farewell to india (part 1)

Have you ever met someone, say at a party or any other social gathering, whom you automatically didn’t like? Not because of how he was dressed, how she talked or because of any other means of pegging the person in a category you despised, nor because he was bad, evil or ugly, but simply because you instinctively knew your personalities would clash? As the french say, the person was antipathique to you.

This happens to me every so often. i just know i’m not going to like the person and i thus avoid her. It works fine; and as long as there was no social interaction to begin with, i don’t even feel guilty, because i’m not failing my duty to love all human beings (how’s that for an ungodly admixture of kant and jesus?), i’m just not getting to know all human beings – a very understandable position, physically speaking at least.

This runs into two complications:

First, there is that “no prior social interaction” clause. What if you have gotten to know the person and only subsequently decided you didn’t like them? (worse: What if the other person persists in liking you?) As the indians around here say: “What to do?”. You will feel guilty and you will hurt the other person’s feelings, unless you manage to take the enlightened road, deciding that all people are worth knowing and you’ll look for the good. But for humans without a special divine pedigree, that line of conduct is, at times, slightly more than difficult.

For reasons of personal history, i am dead set against the just-ignore-him strategy, though it seems to be socially acceptable behavior in india. i am more inclined to a gradual approach, waiting politely until the other person’s feelings are distant enough that they won’t get mauled. But if he should ask me: “Don’t you like me anymore?” i think i’d honestly reply: “i’m sorry, i really wish i did, but i don’t” (without adding the insulting “don’t take it personally” line) even if that is probably not quite What Jesus Would Do (since he naturally liked everyone, the lucky b@$7!^%).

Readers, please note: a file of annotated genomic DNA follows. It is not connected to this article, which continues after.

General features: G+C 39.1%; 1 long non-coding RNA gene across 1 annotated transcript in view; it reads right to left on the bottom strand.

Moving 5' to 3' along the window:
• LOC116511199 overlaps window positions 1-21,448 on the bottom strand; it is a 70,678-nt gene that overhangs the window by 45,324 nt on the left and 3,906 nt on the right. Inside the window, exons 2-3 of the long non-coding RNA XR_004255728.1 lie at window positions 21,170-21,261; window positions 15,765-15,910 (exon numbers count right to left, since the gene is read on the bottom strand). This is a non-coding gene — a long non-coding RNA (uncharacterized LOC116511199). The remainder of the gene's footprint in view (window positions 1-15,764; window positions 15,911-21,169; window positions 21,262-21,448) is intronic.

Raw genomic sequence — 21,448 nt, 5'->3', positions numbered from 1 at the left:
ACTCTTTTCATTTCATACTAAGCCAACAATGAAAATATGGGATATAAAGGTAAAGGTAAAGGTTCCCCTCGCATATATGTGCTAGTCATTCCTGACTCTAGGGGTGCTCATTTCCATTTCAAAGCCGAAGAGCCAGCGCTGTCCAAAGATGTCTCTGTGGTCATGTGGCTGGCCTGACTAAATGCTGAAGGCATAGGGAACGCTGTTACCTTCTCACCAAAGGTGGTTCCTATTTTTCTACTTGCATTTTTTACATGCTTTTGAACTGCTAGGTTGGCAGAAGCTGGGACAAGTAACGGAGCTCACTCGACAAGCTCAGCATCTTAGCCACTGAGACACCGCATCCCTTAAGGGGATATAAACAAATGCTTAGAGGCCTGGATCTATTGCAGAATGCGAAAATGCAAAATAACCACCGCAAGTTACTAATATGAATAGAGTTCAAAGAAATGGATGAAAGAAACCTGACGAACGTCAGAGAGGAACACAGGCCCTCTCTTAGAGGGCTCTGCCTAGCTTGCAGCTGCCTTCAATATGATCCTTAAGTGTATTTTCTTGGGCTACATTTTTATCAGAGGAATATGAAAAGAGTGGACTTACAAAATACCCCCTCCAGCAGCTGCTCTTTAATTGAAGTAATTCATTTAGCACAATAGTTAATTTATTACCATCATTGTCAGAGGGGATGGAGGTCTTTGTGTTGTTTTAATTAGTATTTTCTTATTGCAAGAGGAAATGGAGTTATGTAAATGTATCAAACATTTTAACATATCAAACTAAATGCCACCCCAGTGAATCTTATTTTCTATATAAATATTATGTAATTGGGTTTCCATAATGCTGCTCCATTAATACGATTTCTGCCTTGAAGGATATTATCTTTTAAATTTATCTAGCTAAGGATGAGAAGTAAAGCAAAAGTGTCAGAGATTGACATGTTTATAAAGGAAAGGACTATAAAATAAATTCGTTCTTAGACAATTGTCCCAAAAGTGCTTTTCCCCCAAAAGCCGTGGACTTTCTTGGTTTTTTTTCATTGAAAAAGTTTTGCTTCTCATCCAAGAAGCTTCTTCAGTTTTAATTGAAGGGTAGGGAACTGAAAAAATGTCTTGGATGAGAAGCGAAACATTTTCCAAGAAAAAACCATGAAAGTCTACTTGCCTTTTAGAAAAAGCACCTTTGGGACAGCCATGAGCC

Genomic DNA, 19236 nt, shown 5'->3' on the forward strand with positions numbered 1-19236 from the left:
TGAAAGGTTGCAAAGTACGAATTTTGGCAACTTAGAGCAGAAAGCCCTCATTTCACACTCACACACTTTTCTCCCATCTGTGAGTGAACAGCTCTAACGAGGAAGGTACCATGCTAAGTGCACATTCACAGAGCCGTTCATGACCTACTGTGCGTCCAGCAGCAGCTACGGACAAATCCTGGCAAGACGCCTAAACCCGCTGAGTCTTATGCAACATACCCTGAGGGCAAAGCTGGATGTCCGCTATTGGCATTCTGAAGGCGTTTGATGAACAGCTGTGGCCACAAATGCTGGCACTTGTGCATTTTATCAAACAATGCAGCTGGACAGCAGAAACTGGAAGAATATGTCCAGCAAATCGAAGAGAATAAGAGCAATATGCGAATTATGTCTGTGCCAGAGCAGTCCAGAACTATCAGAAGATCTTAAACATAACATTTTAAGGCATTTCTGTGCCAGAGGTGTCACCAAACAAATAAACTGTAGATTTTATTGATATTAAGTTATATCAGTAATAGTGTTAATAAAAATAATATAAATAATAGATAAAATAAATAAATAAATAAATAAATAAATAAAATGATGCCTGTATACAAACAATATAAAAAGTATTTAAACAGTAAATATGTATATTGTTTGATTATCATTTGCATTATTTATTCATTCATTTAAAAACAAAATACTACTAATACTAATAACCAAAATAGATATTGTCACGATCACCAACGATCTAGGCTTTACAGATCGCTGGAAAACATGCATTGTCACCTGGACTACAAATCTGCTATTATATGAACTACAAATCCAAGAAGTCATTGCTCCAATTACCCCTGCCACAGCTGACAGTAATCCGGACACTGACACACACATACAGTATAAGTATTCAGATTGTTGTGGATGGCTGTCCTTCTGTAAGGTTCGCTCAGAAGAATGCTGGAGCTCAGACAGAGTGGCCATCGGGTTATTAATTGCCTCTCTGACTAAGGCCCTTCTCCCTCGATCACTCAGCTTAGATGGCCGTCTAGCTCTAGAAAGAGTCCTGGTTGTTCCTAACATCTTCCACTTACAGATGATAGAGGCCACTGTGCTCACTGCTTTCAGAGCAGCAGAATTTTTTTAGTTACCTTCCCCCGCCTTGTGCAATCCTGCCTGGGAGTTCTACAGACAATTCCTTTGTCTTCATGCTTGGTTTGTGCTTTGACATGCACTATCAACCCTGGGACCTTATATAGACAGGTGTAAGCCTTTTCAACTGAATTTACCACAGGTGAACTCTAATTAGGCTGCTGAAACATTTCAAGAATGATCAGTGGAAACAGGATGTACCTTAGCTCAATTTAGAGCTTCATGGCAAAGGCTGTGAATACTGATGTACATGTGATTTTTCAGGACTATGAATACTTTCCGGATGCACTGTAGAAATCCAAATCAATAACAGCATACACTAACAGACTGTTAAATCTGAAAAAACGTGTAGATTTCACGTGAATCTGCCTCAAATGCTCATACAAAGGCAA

The second complication is where i come to the point i’ve desperately been trying to avoid throughout this entire post: what if this person is not a person but, well, a country? i immediately apologize profusely to all my kind NRI and RI readers (if anyone is still reading this far into the post (btw, i also apologize for all the parenthetical comments)), but the truth must out: i don’t really like india (at least not the parts of it i’ve seen). It’s not because i don’t like indians, nor is india a particularly bad place, i just don’t understand it or them – at all.

Now this is in part due to the fact that i initially thought i would understand india and came with that great expectation; i’ve understood nothing and leave more bewildered than i’ve ever been. Too many things have struck me as increadibly foreign, incomprehensible, and indeed sometimes just plain wrong. I do apologize, but there is not much i can do about it: i just don’t really like india.

p.s. to the sorely offended: i know you will take this personally and that a few feathers will have been ruffled by now; but try, as much as possible, to take this with a good dose of indian philosophy: i’m just explaining the way the world is (as regards me); don’t let your atman be saddened. (And i promise you a “what i like about india” post ere i leave.)

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2 Comments to “farewell to india (part 1)”

  1. You have been in India, with more than an open mind.

    You found a way of life that was
    “incredibly foreign,
    incomprehensible,
    and indeed sometimes just plain wrong”.

    You gave it a try,
    in the end you did not like what you experienced.
    That is a fair and honest opinion,
    which I perceive bears no malice or ill will.

  2. thanks. i already regret the somewhat sour undertones of my post, but it now belongs to blogging history. and i sure did give it a try! quite the ride. again, thanks.

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